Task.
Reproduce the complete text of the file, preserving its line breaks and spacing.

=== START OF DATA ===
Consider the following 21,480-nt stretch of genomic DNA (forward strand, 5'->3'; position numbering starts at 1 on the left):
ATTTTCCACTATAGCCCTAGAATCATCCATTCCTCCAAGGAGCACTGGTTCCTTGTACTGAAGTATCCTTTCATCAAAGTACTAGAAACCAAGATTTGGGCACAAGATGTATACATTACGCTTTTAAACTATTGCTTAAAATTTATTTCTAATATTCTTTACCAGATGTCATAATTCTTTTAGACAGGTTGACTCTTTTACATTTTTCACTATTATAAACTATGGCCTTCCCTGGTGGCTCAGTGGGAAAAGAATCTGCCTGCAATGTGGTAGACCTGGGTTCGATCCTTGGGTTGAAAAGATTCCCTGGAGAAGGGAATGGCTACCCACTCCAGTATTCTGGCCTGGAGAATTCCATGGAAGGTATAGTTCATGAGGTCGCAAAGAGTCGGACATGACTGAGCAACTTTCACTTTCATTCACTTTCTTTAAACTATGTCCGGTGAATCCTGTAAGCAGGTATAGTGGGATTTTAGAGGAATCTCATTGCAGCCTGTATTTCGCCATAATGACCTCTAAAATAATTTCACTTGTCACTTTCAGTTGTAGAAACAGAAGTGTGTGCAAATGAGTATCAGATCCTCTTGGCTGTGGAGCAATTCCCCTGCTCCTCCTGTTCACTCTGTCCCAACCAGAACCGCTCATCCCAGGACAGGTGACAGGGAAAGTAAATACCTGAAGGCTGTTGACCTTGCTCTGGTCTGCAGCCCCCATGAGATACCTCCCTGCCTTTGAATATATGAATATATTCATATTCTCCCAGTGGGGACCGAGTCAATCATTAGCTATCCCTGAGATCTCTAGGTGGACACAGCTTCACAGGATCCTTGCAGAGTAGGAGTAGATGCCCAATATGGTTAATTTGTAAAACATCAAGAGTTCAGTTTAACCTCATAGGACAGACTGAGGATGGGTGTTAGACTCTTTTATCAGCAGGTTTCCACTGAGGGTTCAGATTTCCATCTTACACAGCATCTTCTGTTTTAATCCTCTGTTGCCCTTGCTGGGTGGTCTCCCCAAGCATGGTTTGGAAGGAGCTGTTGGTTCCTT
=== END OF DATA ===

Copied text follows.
Consider the following 21,480-nt stretch of genomic DNA (forward strand, 5'->3'; position numbering starts at 1 on the left):
ATTTTCCACTATAGCCCTAGAATCATCCATTCCTCCAAGGAGCACTGGTTCCTTGTACTGAAGTATCCTTTCATCAAAGTACTAGAAACCAAGATTTGGGCACAAGATGTATACATTACGCTTTTAAACTATTGCTTAAAATTTATTTCTAATATTCTTTACCAGATGTCATAATTCTTTTAGACAGGTTGACTCTTTTACATTTTTCACTATTATAAACTATGGCCTTCCCTGGTGGCTCAGTGGGAAAAGAATCTGCCTGCAATGTGGTAGACCTGGGTTCGATCCTTGGGTTGAAAAGATTCCCTGGAGAAGGGAATGGCTACCCACTCCAGTATTCTGGCCTGGAGAATTCCATGGAAGGTATAGTTCATGAGGTCGCAAAGAGTCGGACATGACTGAGCAACTTTCACTTTCATTCACTTTCTTTAAACTATGTCCGGTGAATCCTGTAAGCAGGTATAGTGGGATTTTAGAGGAATCTCATTGCAGCCTGTATTTCGCCATAATGACCTCTAAAATAATTTCACTTGTCACTTTCAGTTGTAGAAACAGAAGTGTGTGCAAATGAGTATCAGATCCTCTTGGCTGTGGAGCAATTCCCCTGCTCCTCCTGTTCACTCTGTCCCAACCAGAACCGCTCATCCCAGGACAGGTGACAGGGAAAGTAAATACCTGAAGGCTGTTGACCTTGCTCTGGTCTGCAGCCCCCATGAGATACCTCCCTGCCTTTGAATATATGAATATATTCATATTCTCCCAGTGGGGACCGAGTCAATCATTAGCTATCCCTGAGATCTCTAGGTGGACACAGCTTCACAGGATCCTTGCAGAGTAGGAGTAGATGCCCAATATGGTTAATTTGTAAAACATCAAGAGTTCAGTTTAACCTCATAGGACAGACTGAGGATGGGTGTTAGACTCTTTTATCAGCAGGTTTCCACTGAGGGTTCAGATTTCCATCTTACACAGCATCTTCTGTTTTAATCCTCTGTTGCCCTTGCTGGGTGGTCTCCCCAAGCATGGTTTGGAAGGAGCTGTTGGTTCCTT